Reports that students still prefer print textbooks when studying are old news. San Jose State University and Hewlett-Packard are trying to find out why and if there is a middle ground between print and digital.
The SJSU School of Library and Information Science and HP launched a pilot this summer to compare electronic and print textbooks using a personalized hybrid tool offered in two of the school’s online master’s degree programs.
Instructors use METIS (Meaningful Education and Training Information System) to compile reading materials by combing PDFs and URLs of chapters they want students to read and create specific assignments from that content. The platform allows them to follow students’ work and find content that best fits the needs and interests of individual students.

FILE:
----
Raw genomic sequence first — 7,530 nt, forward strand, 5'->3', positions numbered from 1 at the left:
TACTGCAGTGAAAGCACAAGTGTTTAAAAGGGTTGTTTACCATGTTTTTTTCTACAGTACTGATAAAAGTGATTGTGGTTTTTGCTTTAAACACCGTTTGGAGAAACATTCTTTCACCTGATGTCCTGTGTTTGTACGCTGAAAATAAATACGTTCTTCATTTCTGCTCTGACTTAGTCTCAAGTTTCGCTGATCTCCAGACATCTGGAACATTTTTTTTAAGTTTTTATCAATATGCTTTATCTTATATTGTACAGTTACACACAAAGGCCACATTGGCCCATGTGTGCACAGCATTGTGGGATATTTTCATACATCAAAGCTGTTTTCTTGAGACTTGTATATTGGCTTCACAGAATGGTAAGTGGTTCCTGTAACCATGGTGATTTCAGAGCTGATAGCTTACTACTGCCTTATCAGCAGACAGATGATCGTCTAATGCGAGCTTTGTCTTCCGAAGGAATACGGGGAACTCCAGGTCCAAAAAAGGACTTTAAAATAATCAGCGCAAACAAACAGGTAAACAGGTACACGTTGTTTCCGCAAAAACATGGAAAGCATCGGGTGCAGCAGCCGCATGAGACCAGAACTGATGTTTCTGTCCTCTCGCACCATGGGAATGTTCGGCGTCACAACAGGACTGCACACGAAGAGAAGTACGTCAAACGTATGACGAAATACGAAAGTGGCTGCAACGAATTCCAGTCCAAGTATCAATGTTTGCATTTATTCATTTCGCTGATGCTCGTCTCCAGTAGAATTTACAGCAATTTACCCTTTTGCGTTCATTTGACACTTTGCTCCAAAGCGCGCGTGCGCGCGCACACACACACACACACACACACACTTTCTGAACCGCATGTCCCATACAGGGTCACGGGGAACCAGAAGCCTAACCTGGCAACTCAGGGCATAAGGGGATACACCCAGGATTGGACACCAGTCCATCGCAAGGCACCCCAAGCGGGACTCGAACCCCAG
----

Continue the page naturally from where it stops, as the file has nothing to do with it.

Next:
Students can access course material as an e-book or print it out using the platform. Digital content includes embedded links and multimedia, while print versions use QR codes that lead to the same material. METIS also allows students to organize color-coded notes that connect to relevant content in the course materials.
“We are trying to learn what students prefer when it comes to working with print material and digital versions of the material,” said Debbie Faires, director of online learning at the SJSU information school. “Faculty members can use what we learn about the best formats to support student learning when they select the types of reading materials and formats they will use in their classes.”